One of the key issues that our The Global Consumer 19 report in partnership with Retail Week looks at is what capacity consumers have to spend this year.
To determine how likely consumers are to spend money in 2019, we interviewed 10,000 consumers globally from 10 key retail markets to determine how much disposable income they have.
Two thirds (65%) of Australians have less than AU$450 (£251) per month of disposable income after essentials. Shoppers aged over 55 are the least well off with 48% having less than AU$180 (£100) to spend per month, while those aged 35 to 44 have the greatest spread – 14% have an impressive AU$1,820 (£1,015) or more.
Half of Chinese consumers have less than CNY2,500 (£281) of disposable income to spend per month. The tightest budgets are found in the 18 to 25 age bracket, with 30% having less than CNY250 (£28), while 35- to 44-year-olds have the greatest spending power, with 26% having more than CNY5,000 (£562) to spend.
French consumers have less than €280 (£250) of their monthly disposable income left after essentials. Here, 18- to 24-year-olds are the most squeezed, with 41% having less than €110 (£98) to spend. Meanwhile, 10% of 45- to 54-year-olds have more than €1,125 (£1,003).
Germans have the biggest spending power in Europe, with 38% having a monthly disposable income after essentials of €560 (£495) or more. Disposable incomes are fairly similar across age groups, until you reach the highest earners, where 21% of 35- to 44-year-olds have a monthly budget of €1,125 (£994) or more, versus just 10% of 18- to 24-year-olds.
Some 55% of Italians have less than €280 (£250) of disposable monthly income afer essentials. Those aged over 55 are the most squeezed, with 46% having less than €110 (£98) per month.However, here the youngest consumers have the highest disposable income, with 18% of 18- to 24-year-olds having a monthly budget of between €560 (£499) and €1,125 (£1,003).
Some 82% of Kenyans have less than KES10,000 (£77) of disposable income afer essentials.
Some 58% of shoppers in the ROI have less than €280 (£247) of disposable income after essentials each month.Those aged over 55 have the tightest budgets, with 37% having less than €110 (£97) per month, while those aged between 25 and 44 have the greatest spending power.
Some 54% of UAE shoppers have less than AED1,190 (£252) of disposable income after essentials. Here, consumers aged between 35 and 54 have the greatest spending power, with 20% in this age bracket having more than AED4,770 (£1,009).
Some 61% of respondents have less than £250 per month of disposable income after essentials. Those aged over 55 are the most polarised, with 43% having less than £100 per month and 20% having at least £250-£500 after essentials. Those aged 35 to 44 have the greatest spending power, with 31% having £250-£500 after essentials.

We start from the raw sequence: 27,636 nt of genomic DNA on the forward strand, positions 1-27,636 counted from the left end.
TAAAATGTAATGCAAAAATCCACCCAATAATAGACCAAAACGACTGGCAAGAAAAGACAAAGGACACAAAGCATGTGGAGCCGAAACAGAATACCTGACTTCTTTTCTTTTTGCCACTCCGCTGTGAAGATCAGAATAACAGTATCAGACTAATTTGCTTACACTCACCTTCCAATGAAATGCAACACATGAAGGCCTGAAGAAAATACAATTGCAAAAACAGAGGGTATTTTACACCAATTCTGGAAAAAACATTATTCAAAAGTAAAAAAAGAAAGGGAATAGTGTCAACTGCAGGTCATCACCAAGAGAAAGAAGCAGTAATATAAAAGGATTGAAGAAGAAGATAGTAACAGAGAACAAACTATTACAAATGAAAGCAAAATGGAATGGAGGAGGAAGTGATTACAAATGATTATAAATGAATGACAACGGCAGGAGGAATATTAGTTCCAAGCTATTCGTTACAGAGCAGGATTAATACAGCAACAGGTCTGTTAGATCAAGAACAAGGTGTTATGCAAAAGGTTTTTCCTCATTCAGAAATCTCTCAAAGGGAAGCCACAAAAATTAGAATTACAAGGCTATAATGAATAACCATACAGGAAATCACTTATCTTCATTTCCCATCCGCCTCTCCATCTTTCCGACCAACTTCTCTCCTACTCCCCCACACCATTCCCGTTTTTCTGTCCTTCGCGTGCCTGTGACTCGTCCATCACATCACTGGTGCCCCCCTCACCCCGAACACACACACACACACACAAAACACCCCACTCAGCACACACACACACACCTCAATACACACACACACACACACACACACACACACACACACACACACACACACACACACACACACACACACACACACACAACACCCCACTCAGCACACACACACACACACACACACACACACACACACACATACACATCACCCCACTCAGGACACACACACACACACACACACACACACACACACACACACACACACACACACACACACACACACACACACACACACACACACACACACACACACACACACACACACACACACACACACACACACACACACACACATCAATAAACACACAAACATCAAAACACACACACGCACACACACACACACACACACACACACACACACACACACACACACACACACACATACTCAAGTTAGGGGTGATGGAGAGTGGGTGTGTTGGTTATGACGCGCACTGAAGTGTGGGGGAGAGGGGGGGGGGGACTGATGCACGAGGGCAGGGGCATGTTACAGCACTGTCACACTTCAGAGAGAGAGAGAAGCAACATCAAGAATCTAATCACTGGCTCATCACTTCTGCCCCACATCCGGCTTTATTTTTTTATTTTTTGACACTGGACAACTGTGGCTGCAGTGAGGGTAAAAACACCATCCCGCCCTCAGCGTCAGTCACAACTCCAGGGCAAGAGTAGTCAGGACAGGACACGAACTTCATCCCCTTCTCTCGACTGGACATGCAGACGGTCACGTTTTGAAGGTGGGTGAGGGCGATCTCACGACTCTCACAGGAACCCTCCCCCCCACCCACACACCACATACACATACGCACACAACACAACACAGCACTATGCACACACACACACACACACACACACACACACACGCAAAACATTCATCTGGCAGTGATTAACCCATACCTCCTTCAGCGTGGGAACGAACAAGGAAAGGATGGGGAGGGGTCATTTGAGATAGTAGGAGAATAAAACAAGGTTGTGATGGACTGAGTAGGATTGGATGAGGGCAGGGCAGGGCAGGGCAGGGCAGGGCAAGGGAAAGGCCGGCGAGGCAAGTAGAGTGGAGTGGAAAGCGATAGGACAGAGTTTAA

More than half (59%) of respondents have less than US$325 (£252) per month of disposable income after essentials. While 18- to 24-year olds and the over-55s are the most squeezed – with 39% having less than US$130 (£101) per month to spend – 35- to 44-year-olds have the most disposable income, with 27% having at least US$650 (£505).
One global trend that emerges quite clearly here is that – contrary to the current market focus on Generation Z – consumers aged between 35 and 54 have the greatest spending power. Interestingly, those aged over 55, who often tend to be asset-rich but cash-flow poor, are feeling the pinch.
It is equally important to take the amount of debt that the consumers are facing into consideration. Our debt calculator looks at the percentage of consumers reliant on debt (such as credit cards, personal loans etc, not mortgages) to pay their monthly bills:
Things to consider
With limited disposable income, targeting of ads and promotional activity takes on even more significance. Behavioural or differential pricing based on personal circumstances is becoming the norm for insurance and to an extent travel purchases, and we are used to ads being based on browsing habits, but what is next? We believe a totally personalised shopping experience is the next big step in advertising, but the opportunity brings risk and retailers will have to take care to ensure they have got necessary permissions and data in place.
With consumer, media and government scrutiny at an all-time high, no retailer can afford to cut corners. While it is right to consider how to deliver your business strategy as efficiently as possible, this should not come at the cost of regulatory or reputational risk, particularly when in many countries regulatory penalties are at an all-time high.
Consumer confidence will also have an impact on spending in 2019. Find out more here.
About the research
The DWF and Retail Week Global Consumer 2019 report surveyed 1,000 consumers in each of the following jurisdictions: Australia, China, France, Germany, Italy, Kenya, the United Arab Emirates, the Republic of Ireland, the UK and the US. Research took place in October 2018.
10.000 consumatori, di cui 1.000 italiani, hanno partecipato al nostro sondaggio volto a comprendere i trend di comportamento dei consumatori a livello globale, fattore chiave, quest'ultimo, per consentire ai rivenditori di adottare una efficace strategia di vendita al dettaglio.
10,000 consumers took part in our survey to understand the global consumer behaviour trends key to retail strategy. In this section we deep-dive into each of the 10 jurisdictions we surveyed to explore the political and economic climate, some key stats around income and unemployment and how all of this is affecting the retail outlook. Click on the flags below to compare each jurisdiction.